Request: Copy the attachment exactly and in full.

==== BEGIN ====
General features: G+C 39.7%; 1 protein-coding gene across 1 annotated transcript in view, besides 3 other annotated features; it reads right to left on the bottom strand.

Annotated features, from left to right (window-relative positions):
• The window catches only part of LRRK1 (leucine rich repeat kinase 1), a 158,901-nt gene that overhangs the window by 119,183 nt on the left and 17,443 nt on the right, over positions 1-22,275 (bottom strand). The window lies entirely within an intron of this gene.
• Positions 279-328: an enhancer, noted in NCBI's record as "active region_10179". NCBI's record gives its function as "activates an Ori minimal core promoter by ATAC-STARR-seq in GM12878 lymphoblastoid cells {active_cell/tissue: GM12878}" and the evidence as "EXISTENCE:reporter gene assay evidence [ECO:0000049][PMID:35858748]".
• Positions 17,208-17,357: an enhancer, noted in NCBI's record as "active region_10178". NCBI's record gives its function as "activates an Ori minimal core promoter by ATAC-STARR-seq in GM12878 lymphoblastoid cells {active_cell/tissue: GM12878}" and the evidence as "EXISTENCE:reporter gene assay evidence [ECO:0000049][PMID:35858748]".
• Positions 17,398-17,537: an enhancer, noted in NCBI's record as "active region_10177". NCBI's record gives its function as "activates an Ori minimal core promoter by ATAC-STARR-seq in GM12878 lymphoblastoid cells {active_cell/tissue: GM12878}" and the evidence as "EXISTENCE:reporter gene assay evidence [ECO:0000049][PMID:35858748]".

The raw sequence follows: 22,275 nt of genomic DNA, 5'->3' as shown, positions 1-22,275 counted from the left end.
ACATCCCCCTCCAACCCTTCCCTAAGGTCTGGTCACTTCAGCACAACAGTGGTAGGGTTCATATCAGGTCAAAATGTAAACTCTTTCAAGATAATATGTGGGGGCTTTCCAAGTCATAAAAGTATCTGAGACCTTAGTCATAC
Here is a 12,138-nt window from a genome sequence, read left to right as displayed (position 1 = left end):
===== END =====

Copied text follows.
General features: G+C 39.7%; 1 protein-coding gene across 1 annotated transcript in view, besides 3 other annotated features; it reads right to left on the bottom strand.

Annotated features, from left to right (window-relative positions):
• The window catches only part of LRRK1 (leucine rich repeat kinase 1), a 158,901-nt gene that overhangs the window by 119,183 nt on the left and 17,443 nt on the right, over positions 1-22,275 (bottom strand). The window lies entirely within an intron of this gene.
• Positions 279-328: an enhancer, noted in NCBI's record as "active region_10179". NCBI's record gives its function as "activates an Ori minimal core promoter by ATAC-STARR-seq in GM12878 lymphoblastoid cells {active_cell/tissue: GM12878}" and the evidence as "EXISTENCE:reporter gene assay evidence [ECO:0000049][PMID:35858748]".
• Positions 17,208-17,357: an enhancer, noted in NCBI's record as "active region_10178". NCBI's record gives its function as "activates an Ori minimal core promoter by ATAC-STARR-seq in GM12878 lymphoblastoid cells {active_cell/tissue: GM12878}" and the evidence as "EXISTENCE:reporter gene assay evidence [ECO:0000049][PMID:35858748]".
• Positions 17,398-17,537: an enhancer, noted in NCBI's record as "active region_10177". NCBI's record gives its function as "activates an Ori minimal core promoter by ATAC-STARR-seq in GM12878 lymphoblastoid cells {active_cell/tissue: GM12878}" and the evidence as "EXISTENCE:reporter gene assay evidence [ECO:0000049][PMID:35858748]".

The raw sequence follows: 22,275 nt of genomic DNA, 5'->3' as shown, positions 1-22,275 counted from the left end.
ACATCCCCCTCCAACCCTTCCCTAAGGTCTGGTCACTTCAGCACAACAGTGGTAGGGTTCATATCAGGTCAAAATGTAAACTCTTTCAAGATAATATGTGGGGGCTTTCCAAGTCATAAAAGTATCTGAGACCTTAGTCATAC
Here is a 12,138-nt window from a genome sequence, read left to right as displayed (position 1 = left end):